[VIDEO] One, two, three, buy! Here’s who is in charge of buying medications in...

South Africa’s public hospitals and clinics won’t be getting a new COVID-19 treatment called molnupiravir. The tablets have regulatory approval but they aren’t the right fit for the country.

[PODCAST] The illegal cigarette business: How does it work?

Tax expert and whistleblower Johann van Loggerenberg explains the dirty details of how tobacco companies manage to dodge the taxman.

[WATCH] The science of ‘black don’t crack’

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Black skin shows signs of ageing at a later stage than white skin because it has more protection against damage from the harmful rays of the sun.

[WATCH] Mix & match: How to pick a booster vaccine

Do you know which COVID vaccine you’re going to pick as your booster dose? Here’s a handy guide to the latest research on the mix and match approach.

[PODCAST] When will COVID end? Prof Abdool Karim explains

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How long are the gaps between the end of one COVID wave and the start of another? In South Africa, it’s been about three months consistently, says epidemiologist Salim Abdool Karim.

10 questions answered about phone-in abortions

Private clinics started to offer phone-in abortion services when COVID-19 lockdowns began in 2020. Forty one per cent of the terminations of pregnancies Marie Stopes South Africa did since January 2020 were such self-managed terminations. Mohale Moloi asked Melusi Dhlamini, who headed up the introduction of self-managed abortions by Marie Stopes at the time, how such terminations work.

[PODCAST] Money troubles: Why SA can’t afford COVID vaccines for children 5 to 11

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The health department won’t buy any more COVID vaccines this year. That includes Sinopharm, Sinovac and jabs for children.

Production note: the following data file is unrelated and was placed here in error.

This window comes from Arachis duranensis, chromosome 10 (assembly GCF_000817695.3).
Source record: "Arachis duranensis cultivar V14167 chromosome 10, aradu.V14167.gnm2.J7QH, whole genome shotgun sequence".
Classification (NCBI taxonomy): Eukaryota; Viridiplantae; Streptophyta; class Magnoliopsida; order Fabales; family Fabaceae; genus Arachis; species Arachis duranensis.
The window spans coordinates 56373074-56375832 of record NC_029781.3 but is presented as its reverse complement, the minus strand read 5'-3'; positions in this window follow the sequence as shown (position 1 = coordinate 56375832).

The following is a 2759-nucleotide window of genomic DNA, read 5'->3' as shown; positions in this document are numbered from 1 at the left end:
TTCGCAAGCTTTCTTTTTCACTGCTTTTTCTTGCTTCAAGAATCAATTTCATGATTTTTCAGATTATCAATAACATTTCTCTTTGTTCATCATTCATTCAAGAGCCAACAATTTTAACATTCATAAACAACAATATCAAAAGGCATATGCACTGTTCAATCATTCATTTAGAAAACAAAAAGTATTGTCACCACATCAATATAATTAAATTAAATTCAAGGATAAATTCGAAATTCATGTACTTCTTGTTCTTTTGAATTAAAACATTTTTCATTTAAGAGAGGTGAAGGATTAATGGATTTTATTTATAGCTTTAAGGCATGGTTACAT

[WATCH] A beginner’s guide to smoking laws

The vaping industry is up in arms because of two new proposed laws. A fight is bound to ensue, but tobacco control is a very particular game. This video will help you get to know the players ahead of public hearings.

[VIDEO] Fancy pharmaceuticals? Your guide to the newest COVID treatments

South Africa’s medical regulator is currently reviewing applications for an oral COVID treatment called molnupiravir. The tablet can reduce people’s chances of falling very ill or dying from the disease. Here’s how it works.

A few pills a day could keep severe COVID away: What you need to...

Two drugs to treat COVID-19 have recently become available. These aren’t substitutes for a vaccine, but they could help at-risk people from developing severe disease. Here’s what you need to know about the new pills on offer.

Tech talk: Unpacking and assembling the puzzle pieces of a COVID vaccine

One of the scientific breakthroughs that came with the COVID-19 pandemic was the introduction of new vaccine technology, like those used in the Pfizer jabs. A new vaccine plant in Cape Town will now make similar vaccines on local soil, but making these specialised shots often require some hands-on help.

[LISTEN] How to interpret South Africa’s Omicron data

In this podcast, Bhekisisa editor Mia Malan gets to the bottom of the most common questions asked about South Africa’s fourth wave of SARS-CoV-2 infections driven by the Omicron variant. Her guest is Waasila Jassat of the National Institute for Communicable Diseases.

[VIDEO] A tale of two mothers: Inside the losses of South Africa’s femicide epidemic

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Over half of all women killed in South Africa are murdered by their partners. Here are stories from two mothers who lost children to...

[VIDEO] Anatomy 101: What COVID does to your heart

Reports of a rare heart condition linked to the Pfizer COVID vaccine should not deter teens from getting the jab.
How to prevent HIV with a pill

PrEParing to protect yourself: What young people need to know about this free HIV...

HIV prevention pills can reduce your chances of contracting HIV through sex by up to 96%. The pills are becoming easier to access with over 2 000 South African hospitals and clinics making them available for free. We find out how much university students know about this prevention option.

Three reasons not to take animal medicine

The use of ivermectin to treat COVID-19 remains unproven with little to no evidence that it works. Although the medication can now be legally accessed with a doctor’s supervision, some people continue to use the animal version of the drug. Here’s why that’s dangerous.